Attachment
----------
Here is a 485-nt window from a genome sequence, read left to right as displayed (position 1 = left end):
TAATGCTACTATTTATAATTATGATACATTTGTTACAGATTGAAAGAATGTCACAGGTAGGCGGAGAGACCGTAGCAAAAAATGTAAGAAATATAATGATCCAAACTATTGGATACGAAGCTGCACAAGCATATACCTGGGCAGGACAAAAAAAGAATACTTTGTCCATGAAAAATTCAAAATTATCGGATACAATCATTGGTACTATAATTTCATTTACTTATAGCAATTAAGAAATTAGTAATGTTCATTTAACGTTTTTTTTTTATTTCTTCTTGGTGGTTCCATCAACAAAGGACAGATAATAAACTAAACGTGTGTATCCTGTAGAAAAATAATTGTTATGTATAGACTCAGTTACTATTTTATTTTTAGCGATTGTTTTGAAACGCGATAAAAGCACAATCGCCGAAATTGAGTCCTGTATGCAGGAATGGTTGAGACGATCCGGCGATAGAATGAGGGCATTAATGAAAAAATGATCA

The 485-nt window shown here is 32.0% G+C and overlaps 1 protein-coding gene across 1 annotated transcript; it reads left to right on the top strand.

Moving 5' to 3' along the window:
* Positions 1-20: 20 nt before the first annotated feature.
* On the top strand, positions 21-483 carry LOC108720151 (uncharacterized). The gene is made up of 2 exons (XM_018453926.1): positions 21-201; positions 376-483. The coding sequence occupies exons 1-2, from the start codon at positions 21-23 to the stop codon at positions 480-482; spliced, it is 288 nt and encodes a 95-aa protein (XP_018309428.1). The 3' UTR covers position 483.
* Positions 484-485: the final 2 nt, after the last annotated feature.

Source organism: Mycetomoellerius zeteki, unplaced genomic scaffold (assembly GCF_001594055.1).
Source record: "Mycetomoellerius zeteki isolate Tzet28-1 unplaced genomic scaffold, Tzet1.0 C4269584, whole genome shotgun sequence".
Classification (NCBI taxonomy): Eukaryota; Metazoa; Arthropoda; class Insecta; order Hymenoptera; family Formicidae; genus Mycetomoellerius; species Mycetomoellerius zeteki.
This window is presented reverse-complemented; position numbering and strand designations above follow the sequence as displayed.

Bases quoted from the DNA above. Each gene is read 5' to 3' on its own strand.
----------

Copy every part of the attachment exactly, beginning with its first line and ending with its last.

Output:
Here is a 485-nt window from a genome sequence, read left to right as displayed (position 1 = left end):
TAATGCTACTATTTATAATTATGATACATTTGTTACAGATTGAAAGAATGTCACAGGTAGGCGGAGAGACCGTAGCAAAAAATGTAAGAAATATAATGATCCAAACTATTGGATACGAAGCTGCACAAGCATATACCTGGGCAGGACAAAAAAAGAATACTTTGTCCATGAAAAATTCAAAATTATCGGATACAATCATTGGTACTATAATTTCATTTACTTATAGCAATTAAGAAATTAGTAATGTTCATTTAACGTTTTTTTTTTATTTCTTCTTGGTGGTTCCATCAACAAAGGACAGATAATAAACTAAACGTGTGTATCCTGTAGAAAAATAATTGTTATGTATAGACTCAGTTACTATTTTATTTTTAGCGATTGTTTTGAAACGCGATAAAAGCACAATCGCCGAAATTGAGTCCTGTATGCAGGAATGGTTGAGACGATCCGGCGATAGAATGAGGGCATTAATGAAAAAATGATCA

The 485-nt window shown here is 32.0% G+C and overlaps 1 protein-coding gene across 1 annotated transcript; it reads left to right on the top strand.

Moving 5' to 3' along the window:
* Positions 1-20: 20 nt before the first annotated feature.
* On the top strand, positions 21-483 carry LOC108720151 (uncharacterized). The gene is made up of 2 exons (XM_018453926.1): positions 21-201; positions 376-483. The coding sequence occupies exons 1-2, from the start codon at positions 21-23 to the stop codon at positions 480-482; spliced, it is 288 nt and encodes a 95-aa protein (XP_018309428.1). The 3' UTR covers position 483.
* Positions 484-485: the final 2 nt, after the last annotated feature.

Source organism: Mycetomoellerius zeteki, unplaced genomic scaffold (assembly GCF_001594055.1).
Source record: "Mycetomoellerius zeteki isolate Tzet28-1 unplaced genomic scaffold, Tzet1.0 C4269584, whole genome shotgun sequence".
Classification (NCBI taxonomy): Eukaryota; Metazoa; Arthropoda; class Insecta; order Hymenoptera; family Formicidae; genus Mycetomoellerius; species Mycetomoellerius zeteki.
This window is presented reverse-complemented; position numbering and strand designations above follow the sequence as displayed.

Bases quoted from the DNA above. Each gene is read 5' to 3' on its own strand.